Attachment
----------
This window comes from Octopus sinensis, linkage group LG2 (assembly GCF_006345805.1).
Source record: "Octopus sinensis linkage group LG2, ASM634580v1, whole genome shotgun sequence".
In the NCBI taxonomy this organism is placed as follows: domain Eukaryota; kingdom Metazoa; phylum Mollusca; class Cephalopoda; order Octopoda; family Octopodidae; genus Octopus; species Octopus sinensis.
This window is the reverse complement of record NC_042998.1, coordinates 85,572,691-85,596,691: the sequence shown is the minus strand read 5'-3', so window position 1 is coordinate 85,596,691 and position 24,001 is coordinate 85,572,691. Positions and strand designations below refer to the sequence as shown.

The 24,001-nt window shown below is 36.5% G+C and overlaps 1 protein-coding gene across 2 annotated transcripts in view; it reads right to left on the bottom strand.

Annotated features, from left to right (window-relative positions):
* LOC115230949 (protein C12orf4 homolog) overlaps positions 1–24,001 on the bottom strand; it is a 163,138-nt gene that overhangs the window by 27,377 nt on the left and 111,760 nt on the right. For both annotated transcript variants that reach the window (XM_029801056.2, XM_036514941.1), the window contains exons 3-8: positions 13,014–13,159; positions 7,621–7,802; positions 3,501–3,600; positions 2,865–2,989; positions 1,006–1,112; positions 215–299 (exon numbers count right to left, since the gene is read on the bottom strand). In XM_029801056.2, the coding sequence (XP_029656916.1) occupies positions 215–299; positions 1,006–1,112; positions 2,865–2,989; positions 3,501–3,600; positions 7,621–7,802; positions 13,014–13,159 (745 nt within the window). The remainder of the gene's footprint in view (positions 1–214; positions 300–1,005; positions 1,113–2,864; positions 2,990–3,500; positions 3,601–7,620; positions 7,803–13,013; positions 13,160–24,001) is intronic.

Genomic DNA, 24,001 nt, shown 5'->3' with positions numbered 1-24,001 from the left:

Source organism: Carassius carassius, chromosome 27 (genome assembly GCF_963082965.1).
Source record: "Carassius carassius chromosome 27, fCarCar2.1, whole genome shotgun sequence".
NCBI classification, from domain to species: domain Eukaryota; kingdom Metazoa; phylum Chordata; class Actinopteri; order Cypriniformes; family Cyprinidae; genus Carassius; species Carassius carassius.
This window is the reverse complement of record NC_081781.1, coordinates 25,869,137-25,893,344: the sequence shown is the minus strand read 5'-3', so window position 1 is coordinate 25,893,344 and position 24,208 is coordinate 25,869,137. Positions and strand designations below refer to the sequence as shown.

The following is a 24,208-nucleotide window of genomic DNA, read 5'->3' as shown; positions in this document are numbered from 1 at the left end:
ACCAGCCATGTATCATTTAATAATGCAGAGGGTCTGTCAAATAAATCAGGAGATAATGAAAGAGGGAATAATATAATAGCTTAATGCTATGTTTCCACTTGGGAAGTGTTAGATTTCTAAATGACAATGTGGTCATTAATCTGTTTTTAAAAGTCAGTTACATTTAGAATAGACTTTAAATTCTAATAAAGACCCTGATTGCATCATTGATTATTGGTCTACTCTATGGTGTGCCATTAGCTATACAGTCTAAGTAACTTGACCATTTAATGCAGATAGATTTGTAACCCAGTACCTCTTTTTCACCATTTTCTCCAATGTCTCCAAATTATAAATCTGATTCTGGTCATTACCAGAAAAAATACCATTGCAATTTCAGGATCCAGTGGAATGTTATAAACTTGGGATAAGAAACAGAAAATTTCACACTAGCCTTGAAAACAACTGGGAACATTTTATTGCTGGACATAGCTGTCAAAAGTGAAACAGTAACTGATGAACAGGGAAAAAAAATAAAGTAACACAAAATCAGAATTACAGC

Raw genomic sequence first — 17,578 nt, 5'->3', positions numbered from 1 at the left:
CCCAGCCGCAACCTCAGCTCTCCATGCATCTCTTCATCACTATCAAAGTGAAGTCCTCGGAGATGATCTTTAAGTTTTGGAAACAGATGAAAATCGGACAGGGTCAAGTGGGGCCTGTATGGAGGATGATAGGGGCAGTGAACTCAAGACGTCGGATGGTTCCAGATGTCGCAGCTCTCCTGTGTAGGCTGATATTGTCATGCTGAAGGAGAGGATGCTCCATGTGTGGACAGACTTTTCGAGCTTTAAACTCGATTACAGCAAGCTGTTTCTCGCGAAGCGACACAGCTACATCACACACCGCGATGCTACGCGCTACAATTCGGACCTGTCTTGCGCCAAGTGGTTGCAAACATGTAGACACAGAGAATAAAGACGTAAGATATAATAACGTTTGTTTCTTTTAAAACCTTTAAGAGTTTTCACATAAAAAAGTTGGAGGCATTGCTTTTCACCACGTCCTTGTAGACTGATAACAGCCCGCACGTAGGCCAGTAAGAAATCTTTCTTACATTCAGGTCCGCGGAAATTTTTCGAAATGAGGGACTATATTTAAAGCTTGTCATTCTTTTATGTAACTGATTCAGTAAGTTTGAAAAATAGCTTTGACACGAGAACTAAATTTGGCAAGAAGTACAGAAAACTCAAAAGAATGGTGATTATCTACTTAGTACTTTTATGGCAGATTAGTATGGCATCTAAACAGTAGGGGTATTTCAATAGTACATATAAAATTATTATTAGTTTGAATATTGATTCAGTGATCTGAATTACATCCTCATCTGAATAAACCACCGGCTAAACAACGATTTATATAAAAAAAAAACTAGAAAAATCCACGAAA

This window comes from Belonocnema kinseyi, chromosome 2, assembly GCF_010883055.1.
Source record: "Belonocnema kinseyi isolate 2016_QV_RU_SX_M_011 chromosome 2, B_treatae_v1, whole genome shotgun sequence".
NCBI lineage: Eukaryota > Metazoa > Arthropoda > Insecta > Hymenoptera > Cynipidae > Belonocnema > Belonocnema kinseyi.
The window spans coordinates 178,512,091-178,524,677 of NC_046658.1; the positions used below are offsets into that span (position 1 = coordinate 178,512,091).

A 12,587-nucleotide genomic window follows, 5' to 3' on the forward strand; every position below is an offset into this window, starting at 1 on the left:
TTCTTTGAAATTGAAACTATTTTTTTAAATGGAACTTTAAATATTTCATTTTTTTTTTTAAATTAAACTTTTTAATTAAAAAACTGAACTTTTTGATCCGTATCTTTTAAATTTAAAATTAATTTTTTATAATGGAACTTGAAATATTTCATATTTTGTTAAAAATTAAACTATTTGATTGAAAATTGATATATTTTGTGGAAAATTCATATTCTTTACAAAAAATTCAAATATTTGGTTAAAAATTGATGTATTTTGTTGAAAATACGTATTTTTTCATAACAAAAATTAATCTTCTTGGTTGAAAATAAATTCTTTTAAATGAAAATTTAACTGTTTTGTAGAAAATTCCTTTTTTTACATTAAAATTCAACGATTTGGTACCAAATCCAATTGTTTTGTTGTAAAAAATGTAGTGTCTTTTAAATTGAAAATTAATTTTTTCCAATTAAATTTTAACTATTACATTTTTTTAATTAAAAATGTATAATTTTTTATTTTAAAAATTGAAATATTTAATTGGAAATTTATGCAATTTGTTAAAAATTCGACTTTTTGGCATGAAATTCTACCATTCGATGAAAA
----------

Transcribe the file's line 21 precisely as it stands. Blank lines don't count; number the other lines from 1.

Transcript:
A 12,587-nucleotide genomic window follows, 5' to 3' on the forward strand; every position below is an offset into this window, starting at 1 on the left: